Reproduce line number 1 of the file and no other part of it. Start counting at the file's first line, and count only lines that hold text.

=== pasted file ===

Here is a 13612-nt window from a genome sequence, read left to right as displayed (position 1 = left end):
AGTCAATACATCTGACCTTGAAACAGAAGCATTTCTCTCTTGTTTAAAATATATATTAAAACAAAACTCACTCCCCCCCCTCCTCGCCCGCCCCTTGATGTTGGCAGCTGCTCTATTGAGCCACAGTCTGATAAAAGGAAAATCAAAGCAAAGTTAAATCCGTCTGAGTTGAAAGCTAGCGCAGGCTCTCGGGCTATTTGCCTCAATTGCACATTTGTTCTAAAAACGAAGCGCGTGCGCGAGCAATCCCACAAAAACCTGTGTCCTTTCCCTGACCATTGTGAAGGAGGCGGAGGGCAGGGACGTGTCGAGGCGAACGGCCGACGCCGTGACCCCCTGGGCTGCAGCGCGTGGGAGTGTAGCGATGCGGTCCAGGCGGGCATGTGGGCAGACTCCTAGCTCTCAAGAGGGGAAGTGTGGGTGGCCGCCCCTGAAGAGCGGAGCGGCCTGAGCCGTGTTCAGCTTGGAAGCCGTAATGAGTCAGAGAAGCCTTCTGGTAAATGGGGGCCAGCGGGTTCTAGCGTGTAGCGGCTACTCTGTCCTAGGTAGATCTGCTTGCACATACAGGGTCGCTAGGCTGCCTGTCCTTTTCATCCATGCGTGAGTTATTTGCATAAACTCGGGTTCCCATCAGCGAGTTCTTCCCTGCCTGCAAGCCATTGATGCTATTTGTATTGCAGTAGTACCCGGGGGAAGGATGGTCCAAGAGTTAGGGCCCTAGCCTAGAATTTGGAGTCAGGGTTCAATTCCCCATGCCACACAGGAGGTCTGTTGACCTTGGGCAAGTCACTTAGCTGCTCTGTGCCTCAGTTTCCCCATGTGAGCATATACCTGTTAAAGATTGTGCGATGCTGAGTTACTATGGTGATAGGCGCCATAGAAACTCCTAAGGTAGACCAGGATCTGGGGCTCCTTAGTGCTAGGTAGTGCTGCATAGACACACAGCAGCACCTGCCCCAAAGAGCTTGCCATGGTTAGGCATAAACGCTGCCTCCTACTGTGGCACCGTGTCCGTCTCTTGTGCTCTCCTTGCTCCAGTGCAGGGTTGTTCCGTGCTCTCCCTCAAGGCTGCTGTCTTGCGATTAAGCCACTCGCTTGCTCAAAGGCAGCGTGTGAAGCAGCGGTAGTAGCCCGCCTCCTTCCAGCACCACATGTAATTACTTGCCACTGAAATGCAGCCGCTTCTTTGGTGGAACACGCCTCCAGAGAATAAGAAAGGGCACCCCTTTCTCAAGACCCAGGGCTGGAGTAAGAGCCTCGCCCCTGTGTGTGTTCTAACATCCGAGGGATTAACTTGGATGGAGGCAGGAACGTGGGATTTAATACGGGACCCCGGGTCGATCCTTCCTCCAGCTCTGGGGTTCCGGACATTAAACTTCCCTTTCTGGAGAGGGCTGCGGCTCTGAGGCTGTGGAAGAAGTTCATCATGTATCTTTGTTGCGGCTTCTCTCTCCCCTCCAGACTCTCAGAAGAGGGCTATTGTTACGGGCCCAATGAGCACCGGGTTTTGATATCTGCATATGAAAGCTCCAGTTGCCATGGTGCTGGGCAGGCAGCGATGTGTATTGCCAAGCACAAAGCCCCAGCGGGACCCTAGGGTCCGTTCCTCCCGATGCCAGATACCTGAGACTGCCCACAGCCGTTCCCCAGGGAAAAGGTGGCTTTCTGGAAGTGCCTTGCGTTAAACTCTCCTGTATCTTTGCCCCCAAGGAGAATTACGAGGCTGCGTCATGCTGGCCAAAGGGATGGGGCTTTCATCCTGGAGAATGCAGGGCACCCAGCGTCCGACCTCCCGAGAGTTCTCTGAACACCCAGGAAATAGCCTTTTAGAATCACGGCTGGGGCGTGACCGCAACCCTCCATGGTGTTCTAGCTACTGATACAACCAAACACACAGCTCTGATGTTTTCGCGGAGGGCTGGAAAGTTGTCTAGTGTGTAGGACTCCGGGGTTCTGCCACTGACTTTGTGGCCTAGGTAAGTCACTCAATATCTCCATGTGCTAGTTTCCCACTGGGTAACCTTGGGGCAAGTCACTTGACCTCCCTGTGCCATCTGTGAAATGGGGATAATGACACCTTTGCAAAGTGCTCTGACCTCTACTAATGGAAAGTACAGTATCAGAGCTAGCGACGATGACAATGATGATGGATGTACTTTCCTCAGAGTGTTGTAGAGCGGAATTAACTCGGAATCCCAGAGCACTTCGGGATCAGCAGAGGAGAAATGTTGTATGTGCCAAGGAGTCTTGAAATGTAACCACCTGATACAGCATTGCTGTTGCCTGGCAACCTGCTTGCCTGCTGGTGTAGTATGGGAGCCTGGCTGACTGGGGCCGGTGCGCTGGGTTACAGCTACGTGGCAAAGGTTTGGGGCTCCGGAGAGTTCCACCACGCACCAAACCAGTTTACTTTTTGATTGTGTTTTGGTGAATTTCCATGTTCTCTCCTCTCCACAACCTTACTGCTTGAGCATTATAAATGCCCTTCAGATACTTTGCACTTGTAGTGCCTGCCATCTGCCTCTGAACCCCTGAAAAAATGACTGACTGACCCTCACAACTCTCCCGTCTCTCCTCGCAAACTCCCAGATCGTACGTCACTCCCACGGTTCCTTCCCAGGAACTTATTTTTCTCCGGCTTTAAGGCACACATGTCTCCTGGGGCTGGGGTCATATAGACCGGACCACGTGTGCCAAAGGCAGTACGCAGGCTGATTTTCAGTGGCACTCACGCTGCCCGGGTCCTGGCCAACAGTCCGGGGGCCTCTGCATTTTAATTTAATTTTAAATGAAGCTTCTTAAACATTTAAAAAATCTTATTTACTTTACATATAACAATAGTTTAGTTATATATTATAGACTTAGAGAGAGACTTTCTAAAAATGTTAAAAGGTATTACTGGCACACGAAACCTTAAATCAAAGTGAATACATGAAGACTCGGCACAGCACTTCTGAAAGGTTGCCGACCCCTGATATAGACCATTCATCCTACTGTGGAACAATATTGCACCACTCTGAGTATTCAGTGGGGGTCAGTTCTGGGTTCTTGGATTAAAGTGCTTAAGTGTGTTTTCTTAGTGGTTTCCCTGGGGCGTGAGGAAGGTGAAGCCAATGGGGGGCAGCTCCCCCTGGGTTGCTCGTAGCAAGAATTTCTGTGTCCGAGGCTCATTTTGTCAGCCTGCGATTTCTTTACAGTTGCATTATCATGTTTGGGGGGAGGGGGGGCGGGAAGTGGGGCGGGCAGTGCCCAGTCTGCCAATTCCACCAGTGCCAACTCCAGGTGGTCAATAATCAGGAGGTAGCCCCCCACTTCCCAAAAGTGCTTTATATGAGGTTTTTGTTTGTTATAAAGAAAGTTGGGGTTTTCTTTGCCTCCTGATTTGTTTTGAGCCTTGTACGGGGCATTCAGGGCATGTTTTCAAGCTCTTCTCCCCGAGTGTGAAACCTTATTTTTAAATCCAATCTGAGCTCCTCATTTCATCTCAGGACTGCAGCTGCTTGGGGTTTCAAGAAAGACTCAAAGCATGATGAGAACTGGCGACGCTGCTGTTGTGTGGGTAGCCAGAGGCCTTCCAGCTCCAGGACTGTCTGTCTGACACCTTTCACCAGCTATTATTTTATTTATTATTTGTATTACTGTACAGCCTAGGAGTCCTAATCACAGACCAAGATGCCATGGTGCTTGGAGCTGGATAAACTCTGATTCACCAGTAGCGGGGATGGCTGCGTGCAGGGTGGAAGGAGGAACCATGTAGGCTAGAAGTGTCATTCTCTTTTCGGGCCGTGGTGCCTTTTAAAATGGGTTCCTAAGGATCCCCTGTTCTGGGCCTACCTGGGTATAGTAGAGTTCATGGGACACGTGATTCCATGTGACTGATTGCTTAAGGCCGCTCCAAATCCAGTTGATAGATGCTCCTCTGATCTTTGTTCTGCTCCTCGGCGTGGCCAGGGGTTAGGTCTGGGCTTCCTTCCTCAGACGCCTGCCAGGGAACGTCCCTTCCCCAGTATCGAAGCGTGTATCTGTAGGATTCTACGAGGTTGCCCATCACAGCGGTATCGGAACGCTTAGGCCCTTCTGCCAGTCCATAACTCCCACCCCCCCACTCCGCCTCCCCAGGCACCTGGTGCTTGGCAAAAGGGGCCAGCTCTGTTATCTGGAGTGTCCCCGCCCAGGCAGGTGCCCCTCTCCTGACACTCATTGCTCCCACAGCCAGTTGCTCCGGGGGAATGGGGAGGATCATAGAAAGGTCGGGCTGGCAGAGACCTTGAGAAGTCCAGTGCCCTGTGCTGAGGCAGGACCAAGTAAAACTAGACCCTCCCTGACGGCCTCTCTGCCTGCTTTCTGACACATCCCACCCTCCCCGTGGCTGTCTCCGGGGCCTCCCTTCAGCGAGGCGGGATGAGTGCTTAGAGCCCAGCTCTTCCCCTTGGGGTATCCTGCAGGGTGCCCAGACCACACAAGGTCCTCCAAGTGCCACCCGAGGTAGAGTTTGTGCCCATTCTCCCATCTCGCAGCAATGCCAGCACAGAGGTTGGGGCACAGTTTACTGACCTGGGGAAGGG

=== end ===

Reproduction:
Here is a 13612-nt window from a genome sequence, read left to right as displayed (position 1 = left end):